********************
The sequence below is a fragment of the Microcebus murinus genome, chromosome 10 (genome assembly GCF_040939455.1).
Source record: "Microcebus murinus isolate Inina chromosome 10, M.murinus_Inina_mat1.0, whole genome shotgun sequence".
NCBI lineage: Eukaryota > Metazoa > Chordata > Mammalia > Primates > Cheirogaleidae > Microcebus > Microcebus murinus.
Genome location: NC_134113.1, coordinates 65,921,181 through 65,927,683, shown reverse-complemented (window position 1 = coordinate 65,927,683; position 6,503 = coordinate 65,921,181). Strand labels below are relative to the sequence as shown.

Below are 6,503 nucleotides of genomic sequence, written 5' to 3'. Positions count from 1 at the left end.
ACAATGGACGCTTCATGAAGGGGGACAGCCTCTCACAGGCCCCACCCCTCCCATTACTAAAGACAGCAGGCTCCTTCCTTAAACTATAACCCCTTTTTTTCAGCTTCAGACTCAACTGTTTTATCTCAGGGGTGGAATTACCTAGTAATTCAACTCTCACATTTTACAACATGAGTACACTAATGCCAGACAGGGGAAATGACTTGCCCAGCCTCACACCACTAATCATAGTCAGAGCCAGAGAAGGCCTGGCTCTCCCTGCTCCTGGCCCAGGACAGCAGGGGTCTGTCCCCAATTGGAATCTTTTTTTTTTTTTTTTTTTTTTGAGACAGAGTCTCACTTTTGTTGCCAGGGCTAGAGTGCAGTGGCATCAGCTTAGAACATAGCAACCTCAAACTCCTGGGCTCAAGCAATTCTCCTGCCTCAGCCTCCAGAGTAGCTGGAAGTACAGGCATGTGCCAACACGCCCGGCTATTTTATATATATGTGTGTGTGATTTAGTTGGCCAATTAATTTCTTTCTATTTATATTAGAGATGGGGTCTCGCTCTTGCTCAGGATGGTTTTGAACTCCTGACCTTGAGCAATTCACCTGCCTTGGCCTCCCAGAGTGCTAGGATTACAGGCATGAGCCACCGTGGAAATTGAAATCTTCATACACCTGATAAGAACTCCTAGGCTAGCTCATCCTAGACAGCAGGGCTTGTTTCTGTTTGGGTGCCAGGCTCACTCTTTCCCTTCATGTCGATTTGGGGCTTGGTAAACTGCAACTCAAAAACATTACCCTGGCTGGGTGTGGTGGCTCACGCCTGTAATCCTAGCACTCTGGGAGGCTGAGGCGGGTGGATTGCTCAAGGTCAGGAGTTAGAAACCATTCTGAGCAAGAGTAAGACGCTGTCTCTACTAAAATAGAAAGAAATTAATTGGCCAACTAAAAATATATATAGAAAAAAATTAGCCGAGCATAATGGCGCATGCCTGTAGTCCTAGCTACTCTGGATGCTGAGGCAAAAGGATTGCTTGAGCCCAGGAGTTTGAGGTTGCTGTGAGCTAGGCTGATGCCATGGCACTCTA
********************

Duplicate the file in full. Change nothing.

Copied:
The sequence below is a fragment of the Microcebus murinus genome, chromosome 10 (genome assembly GCF_040939455.1).
Source record: "Microcebus murinus isolate Inina chromosome 10, M.murinus_Inina_mat1.0, whole genome shotgun sequence".
NCBI lineage: Eukaryota > Metazoa > Chordata > Mammalia > Primates > Cheirogaleidae > Microcebus > Microcebus murinus.
Genome location: NC_134113.1, coordinates 65,921,181 through 65,927,683, shown reverse-complemented (window position 1 = coordinate 65,927,683; position 6,503 = coordinate 65,921,181). Strand labels below are relative to the sequence as shown.

Below are 6,503 nucleotides of genomic sequence, written 5' to 3'. Positions count from 1 at the left end.
ACAATGGACGCTTCATGAAGGGGGACAGCCTCTCACAGGCCCCACCCCTCCCATTACTAAAGACAGCAGGCTCCTTCCTTAAACTATAACCCCTTTTTTTCAGCTTCAGACTCAACTGTTTTATCTCAGGGGTGGAATTACCTAGTAATTCAACTCTCACATTTTACAACATGAGTACACTAATGCCAGACAGGGGAAATGACTTGCCCAGCCTCACACCACTAATCATAGTCAGAGCCAGAGAAGGCCTGGCTCTCCCTGCTCCTGGCCCAGGACAGCAGGGGTCTGTCCCCAATTGGAATCTTTTTTTTTTTTTTTTTTTTTTGAGACAGAGTCTCACTTTTGTTGCCAGGGCTAGAGTGCAGTGGCATCAGCTTAGAACATAGCAACCTCAAACTCCTGGGCTCAAGCAATTCTCCTGCCTCAGCCTCCAGAGTAGCTGGAAGTACAGGCATGTGCCAACACGCCCGGCTATTTTATATATATGTGTGTGTGATTTAGTTGGCCAATTAATTTCTTTCTATTTATATTAGAGATGGGGTCTCGCTCTTGCTCAGGATGGTTTTGAACTCCTGACCTTGAGCAATTCACCTGCCTTGGCCTCCCAGAGTGCTAGGATTACAGGCATGAGCCACCGTGGAAATTGAAATCTTCATACACCTGATAAGAACTCCTAGGCTAGCTCATCCTAGACAGCAGGGCTTGTTTCTGTTTGGGTGCCAGGCTCACTCTTTCCCTTCATGTCGATTTGGGGCTTGGTAAACTGCAACTCAAAAACATTACCCTGGCTGGGTGTGGTGGCTCACGCCTGTAATCCTAGCACTCTGGGAGGCTGAGGCGGGTGGATTGCTCAAGGTCAGGAGTTAGAAACCATTCTGAGCAAGAGTAAGACGCTGTCTCTACTAAAATAGAAAGAAATTAATTGGCCAACTAAAAATATATATAGAAAAAAATTAGCCGAGCATAATGGCGCATGCCTGTAGTCCTAGCTACTCTGGATGCTGAGGCAAAAGGATTGCTTGAGCCCAGGAGTTTGAGGTTGCTGTGAGCTAGGCTGATGCCATGGCACTCTA